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When a Tree Falls in St. Louis, Will the Power Go Out?

New data inform best practices for managing healthy green spaces and avoiding power outages

Researchers digitized 4,000 trees to
Researchers digitized 4,000 trees to "teach" a machine to classify trees using imaging data. Credit: Saint Louis University

In a study recently published in Sensors, Saint Louis University researchers paired satellite imaging data with machine learning techniques to map local tree species and help manage the health of urban green spaces. Data generated by the project will also help inform best practices for trimming programs to avoid power outages following storms.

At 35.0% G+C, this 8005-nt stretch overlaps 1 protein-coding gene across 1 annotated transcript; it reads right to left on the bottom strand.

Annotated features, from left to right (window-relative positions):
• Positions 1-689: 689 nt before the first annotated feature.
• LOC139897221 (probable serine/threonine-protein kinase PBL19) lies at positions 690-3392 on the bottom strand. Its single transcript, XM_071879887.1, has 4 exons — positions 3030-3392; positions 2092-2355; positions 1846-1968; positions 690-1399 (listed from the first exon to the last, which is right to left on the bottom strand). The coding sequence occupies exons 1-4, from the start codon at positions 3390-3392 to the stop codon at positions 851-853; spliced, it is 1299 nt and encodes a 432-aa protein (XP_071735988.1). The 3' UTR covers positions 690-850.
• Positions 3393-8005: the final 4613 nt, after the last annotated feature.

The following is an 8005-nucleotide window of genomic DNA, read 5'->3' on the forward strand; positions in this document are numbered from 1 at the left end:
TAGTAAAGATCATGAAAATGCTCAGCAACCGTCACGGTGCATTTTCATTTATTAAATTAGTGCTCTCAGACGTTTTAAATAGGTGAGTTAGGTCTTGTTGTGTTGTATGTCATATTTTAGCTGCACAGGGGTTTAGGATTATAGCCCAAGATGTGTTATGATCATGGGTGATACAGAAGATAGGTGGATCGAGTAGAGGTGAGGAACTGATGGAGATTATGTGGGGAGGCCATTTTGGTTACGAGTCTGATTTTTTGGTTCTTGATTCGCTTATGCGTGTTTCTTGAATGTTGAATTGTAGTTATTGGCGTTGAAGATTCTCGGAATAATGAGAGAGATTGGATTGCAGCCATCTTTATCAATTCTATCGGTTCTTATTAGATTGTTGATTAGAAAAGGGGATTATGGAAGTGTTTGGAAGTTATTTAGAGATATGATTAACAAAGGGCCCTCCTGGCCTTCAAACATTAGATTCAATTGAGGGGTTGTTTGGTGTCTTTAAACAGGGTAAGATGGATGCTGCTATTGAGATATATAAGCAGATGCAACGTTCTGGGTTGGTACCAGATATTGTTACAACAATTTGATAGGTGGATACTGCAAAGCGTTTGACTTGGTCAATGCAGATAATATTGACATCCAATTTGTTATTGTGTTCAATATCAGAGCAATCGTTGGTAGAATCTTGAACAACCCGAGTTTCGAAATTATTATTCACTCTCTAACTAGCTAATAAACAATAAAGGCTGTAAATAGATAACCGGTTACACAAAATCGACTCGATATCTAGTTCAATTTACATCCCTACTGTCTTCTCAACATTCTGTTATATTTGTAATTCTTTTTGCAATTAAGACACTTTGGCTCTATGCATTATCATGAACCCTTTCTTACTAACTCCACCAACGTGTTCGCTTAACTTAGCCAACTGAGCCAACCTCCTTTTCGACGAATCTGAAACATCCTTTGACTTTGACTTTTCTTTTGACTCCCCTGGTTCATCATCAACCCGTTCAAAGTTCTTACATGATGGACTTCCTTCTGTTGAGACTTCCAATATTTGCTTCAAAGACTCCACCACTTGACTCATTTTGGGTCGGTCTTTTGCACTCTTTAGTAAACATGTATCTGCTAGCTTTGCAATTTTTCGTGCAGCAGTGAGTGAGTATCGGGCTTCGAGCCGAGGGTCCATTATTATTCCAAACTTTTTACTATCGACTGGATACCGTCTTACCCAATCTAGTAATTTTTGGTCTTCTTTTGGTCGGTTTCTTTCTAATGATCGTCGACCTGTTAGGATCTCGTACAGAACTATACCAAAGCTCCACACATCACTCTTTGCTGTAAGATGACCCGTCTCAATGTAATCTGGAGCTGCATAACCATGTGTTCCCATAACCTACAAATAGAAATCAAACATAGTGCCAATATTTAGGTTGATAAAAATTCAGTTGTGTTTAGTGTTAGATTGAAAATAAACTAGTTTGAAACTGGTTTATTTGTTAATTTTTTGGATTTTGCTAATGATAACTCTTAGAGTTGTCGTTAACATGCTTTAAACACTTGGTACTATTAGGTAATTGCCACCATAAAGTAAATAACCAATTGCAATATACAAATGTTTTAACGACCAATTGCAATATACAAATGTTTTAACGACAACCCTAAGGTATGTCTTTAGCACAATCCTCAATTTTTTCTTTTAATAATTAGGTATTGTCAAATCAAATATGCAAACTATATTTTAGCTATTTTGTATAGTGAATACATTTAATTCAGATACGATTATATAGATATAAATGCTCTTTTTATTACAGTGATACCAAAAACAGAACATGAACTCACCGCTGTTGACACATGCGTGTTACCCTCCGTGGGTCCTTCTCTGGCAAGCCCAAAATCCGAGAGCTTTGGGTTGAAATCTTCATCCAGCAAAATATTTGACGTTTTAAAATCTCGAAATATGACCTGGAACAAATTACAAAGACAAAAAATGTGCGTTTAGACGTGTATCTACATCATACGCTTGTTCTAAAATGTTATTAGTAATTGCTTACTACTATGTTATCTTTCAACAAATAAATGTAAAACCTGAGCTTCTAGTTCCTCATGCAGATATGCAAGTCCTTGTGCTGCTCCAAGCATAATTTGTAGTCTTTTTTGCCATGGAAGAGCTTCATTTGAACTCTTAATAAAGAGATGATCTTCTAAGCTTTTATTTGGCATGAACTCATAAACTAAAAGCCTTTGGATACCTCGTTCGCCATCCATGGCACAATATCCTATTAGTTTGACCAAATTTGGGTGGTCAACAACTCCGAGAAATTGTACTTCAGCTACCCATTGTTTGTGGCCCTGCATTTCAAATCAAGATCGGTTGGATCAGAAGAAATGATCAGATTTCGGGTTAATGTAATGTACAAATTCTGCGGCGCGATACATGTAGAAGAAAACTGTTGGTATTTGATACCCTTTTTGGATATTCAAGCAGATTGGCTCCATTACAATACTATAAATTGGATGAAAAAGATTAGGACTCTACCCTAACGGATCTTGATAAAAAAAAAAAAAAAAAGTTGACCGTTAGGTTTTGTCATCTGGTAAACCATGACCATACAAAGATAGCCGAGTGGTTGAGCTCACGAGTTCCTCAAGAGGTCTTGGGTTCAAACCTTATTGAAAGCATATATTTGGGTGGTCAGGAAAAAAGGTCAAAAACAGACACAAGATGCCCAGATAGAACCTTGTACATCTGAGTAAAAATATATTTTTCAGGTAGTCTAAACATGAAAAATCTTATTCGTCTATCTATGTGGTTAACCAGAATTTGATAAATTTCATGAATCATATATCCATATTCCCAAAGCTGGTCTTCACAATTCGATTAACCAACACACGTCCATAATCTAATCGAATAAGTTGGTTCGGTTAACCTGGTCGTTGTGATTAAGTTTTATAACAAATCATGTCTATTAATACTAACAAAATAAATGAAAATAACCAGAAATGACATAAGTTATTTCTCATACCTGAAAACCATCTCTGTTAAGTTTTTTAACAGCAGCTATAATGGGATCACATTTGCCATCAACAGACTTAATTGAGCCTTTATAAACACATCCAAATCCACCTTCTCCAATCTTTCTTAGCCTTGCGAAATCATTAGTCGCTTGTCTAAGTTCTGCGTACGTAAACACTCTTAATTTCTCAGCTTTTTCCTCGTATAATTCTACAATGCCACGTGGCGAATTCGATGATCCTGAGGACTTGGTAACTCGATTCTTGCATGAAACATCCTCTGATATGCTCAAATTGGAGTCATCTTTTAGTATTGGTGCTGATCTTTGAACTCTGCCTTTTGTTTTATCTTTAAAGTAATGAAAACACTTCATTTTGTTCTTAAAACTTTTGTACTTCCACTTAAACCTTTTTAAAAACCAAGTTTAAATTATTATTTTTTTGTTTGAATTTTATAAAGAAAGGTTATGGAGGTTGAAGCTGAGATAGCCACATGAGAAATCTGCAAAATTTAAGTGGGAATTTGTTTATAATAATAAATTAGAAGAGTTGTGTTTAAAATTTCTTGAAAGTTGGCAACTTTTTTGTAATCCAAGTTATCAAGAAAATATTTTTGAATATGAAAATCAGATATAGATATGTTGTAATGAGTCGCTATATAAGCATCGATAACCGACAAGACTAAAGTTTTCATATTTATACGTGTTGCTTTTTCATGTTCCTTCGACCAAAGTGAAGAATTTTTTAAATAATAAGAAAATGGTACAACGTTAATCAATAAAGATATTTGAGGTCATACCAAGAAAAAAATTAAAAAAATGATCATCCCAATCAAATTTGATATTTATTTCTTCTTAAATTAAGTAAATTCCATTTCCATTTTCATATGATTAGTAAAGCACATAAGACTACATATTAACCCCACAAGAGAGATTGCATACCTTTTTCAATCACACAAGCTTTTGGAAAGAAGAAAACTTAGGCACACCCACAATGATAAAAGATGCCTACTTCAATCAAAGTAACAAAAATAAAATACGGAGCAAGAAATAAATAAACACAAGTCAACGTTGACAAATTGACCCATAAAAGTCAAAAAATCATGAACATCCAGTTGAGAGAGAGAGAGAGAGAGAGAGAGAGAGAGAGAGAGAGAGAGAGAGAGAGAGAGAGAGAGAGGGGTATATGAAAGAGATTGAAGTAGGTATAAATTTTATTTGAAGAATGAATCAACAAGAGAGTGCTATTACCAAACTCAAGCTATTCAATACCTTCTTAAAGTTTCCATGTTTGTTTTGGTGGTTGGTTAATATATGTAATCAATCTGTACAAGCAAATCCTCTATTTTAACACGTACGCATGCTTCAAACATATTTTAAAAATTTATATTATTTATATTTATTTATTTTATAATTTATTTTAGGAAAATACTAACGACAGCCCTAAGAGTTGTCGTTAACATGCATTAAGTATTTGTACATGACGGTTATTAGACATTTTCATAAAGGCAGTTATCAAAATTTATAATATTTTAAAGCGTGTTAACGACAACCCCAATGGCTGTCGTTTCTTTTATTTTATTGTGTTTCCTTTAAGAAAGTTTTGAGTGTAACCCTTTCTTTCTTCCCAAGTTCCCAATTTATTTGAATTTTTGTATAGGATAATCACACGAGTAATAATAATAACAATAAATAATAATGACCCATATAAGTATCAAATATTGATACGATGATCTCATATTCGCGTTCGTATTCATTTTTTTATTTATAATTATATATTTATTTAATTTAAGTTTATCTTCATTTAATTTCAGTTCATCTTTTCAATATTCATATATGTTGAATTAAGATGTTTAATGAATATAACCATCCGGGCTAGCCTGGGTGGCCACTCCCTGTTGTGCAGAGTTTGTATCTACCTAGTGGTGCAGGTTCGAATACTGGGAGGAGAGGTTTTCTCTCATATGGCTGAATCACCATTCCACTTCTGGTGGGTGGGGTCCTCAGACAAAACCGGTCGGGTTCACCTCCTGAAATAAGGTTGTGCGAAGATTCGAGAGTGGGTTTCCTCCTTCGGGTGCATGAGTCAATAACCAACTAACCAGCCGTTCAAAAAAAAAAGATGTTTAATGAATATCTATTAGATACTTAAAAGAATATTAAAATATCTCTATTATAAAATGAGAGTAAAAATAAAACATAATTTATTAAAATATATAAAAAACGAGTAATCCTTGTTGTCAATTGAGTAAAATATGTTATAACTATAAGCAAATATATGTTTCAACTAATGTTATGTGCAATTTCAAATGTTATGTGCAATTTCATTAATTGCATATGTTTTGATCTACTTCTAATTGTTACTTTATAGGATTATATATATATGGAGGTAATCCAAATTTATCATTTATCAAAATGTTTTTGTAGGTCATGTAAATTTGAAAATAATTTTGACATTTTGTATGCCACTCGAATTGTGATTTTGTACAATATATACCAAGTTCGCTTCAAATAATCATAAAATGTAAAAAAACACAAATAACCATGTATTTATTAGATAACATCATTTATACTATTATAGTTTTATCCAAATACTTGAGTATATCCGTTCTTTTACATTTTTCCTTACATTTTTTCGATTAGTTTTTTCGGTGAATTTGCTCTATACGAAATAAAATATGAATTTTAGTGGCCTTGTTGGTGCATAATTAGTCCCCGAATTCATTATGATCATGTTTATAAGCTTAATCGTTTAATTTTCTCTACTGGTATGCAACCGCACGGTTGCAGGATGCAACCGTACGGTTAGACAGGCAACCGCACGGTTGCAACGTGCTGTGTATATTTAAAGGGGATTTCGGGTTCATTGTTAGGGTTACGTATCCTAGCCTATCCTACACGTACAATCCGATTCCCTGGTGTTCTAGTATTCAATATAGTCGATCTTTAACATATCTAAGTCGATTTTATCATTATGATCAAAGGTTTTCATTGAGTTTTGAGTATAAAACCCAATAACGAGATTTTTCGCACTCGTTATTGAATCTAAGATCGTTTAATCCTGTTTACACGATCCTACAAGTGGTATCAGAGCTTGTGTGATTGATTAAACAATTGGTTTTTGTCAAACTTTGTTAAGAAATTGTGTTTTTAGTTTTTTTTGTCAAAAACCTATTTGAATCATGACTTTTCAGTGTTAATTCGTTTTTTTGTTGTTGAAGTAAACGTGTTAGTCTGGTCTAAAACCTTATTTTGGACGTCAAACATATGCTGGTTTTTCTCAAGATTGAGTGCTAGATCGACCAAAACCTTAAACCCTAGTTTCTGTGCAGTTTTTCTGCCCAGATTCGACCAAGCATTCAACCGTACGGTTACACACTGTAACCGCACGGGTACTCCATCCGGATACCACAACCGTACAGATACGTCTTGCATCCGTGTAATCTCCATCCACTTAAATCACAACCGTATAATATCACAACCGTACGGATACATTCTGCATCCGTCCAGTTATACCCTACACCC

SLU associate professor of Earth and Atmospheric Sciences Vasit Sagan says that managing healthy urban green spaces is a key strategy to combat global warming by reducing heat islands.

The study is the outgrowth of a project funded by the National Science Foundation to create an interdisciplinary Bioimaging Consortium that enables researchers to adapt food, fiber and fuel crops to meet the challenges of a changing climate and a growing world population.

The ability of plants, such as trees, to adapt to stress through biotechnology and breeding represent a means of mitigating increased pressure on the agricultural economy.

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